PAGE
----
Republican state lawmakers are calling on Gov. Tony Evers to sign the state budget headed to his desk, but Evers says it’s too soon to say how he may change — or whether he’ll completely reject — the two-year spending plan.
The state Assembly and Senate approved the budget on mostly party-line votes Tuesday and Wednesday. Seven Democrats joined all Republicans in supporting the plan. Overall, the budget spends billions of dollars less than Evers called for earlier this year and omits major proposals from the Democratic governor, including legalizing marijuana, expanding Medicaid and raising the minimum wage. It also includes a $3.4 billion tax cut the governor didn’t propose.
During a Capitol press conference Thursday morning, Rep. Mark Born, R-Beaver Dam, who co-chairs the GOP-controlled state budget committee, said Evers should sign the budget without making any changes.
“This is a budget the governor needs to sign in its entirety when it arrives at his desk,” Born said. “It’s a reasonable, responsible and realistic budget.”
Evers has one of the most powerful veto pens in the country, with the ability to delete words, numbers and punctuation from the budget. For the last budget, he used his veto authority to increase school funding by about $65 million, along with about 75 other changes. However, a state Supreme Court decision last year could limit the governor’s powers this time. That decision struck down three of the governor’s 2019 budget vetoes, but didn’t provide a clear definition of how a governor may overstep his proper veto authority in the future.
Speaking at an event Thursday on the Oneida Reservation, Evers wouldn’t say what changes he might attempt this year.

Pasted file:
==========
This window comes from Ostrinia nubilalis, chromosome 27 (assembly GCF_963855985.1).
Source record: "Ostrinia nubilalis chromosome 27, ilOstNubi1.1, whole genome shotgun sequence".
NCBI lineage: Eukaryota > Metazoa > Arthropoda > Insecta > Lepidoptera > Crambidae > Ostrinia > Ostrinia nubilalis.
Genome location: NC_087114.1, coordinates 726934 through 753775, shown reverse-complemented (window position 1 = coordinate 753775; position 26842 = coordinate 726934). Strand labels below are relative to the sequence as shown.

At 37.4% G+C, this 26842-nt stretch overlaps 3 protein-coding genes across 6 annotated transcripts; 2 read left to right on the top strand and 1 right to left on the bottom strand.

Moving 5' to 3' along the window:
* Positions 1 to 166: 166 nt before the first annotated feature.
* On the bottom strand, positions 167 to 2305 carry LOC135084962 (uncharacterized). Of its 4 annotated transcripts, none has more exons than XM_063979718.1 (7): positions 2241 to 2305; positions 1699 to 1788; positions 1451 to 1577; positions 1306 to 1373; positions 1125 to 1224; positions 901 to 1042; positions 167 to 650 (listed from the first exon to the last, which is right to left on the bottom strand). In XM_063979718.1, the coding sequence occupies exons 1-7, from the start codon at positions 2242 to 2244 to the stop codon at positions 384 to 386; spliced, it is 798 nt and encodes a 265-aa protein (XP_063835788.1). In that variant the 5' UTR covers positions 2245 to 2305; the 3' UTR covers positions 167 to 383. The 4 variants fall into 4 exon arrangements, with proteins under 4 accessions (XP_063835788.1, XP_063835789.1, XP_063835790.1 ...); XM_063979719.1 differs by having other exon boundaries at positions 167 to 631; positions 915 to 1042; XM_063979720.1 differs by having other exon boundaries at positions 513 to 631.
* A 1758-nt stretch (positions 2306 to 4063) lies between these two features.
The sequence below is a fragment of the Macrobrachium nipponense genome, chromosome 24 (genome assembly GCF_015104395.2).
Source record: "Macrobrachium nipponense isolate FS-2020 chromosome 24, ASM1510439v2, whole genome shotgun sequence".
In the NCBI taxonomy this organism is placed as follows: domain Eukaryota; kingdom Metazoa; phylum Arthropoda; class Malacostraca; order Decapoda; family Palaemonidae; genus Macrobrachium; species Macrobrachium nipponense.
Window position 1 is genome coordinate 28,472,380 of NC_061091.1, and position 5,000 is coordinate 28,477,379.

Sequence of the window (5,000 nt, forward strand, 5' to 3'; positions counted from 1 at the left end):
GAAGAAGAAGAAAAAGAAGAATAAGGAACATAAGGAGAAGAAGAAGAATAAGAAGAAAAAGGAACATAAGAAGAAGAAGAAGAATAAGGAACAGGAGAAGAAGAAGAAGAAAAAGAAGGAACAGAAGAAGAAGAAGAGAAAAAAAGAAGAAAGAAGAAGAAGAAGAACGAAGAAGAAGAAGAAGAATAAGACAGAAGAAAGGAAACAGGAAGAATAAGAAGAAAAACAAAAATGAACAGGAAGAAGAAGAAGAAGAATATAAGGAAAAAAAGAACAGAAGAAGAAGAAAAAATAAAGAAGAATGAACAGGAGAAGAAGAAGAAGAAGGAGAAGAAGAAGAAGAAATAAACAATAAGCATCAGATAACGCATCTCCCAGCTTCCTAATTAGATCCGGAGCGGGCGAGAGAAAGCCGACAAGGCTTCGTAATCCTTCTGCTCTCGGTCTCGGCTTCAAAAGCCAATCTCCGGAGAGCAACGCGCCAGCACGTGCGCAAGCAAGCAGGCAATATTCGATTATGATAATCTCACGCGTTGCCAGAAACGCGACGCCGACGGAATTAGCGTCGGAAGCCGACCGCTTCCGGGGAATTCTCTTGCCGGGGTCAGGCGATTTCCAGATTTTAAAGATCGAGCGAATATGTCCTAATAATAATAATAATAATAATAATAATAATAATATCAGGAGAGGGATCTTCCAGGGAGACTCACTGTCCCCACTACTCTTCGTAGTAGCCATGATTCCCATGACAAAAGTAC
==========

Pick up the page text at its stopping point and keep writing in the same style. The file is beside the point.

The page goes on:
“So much of the decision-making that I do have is going to be relying upon the actual language of the bills, which we have not seen,” he said.
Evers said he expects the official transmission of the full budget document to his office in the next few days. At that point, he said, his office will begin reviewing specific language approved in the spending plan.
“I’m looking forward to finally getting it and spending lots of time over the next few days going through it and seeing what we’re going to do with different parts of it that may be changed,” he said.
Evers wouldn’t weigh in on specific parts of the budget, including the $3.4 billion tax cut introduced into the plan by Republicans, but said he is not opposed to tax cuts in general.
“Finding tax relief is important,” the governor told reporters. “It’s not that I’m opposed to that, I just have to see it in the context of what the actual language is.”
Aside from the tax cut, Republicans have pointed to funding increases for broadband internet expansion and state support for nursing homes as major accomplishments in the spending plan, as well as allocating a hefty sum for the state’s so-called “rainy day fund.”
“For the sake of Wisconsin, he should sign it in its entirety,” Senate Majority Leader Devin LeMahieu, R-Oostburg, said at the GOP press conference.
The majority of Democrats said the budget doesn’t go far enough to support many state-backed programs and institutions, including K-12 schools, higher education and health care. At least three of the seven Democrats who voted for the plan have publicly expressed hope that Evers will use his veto pen to make changes.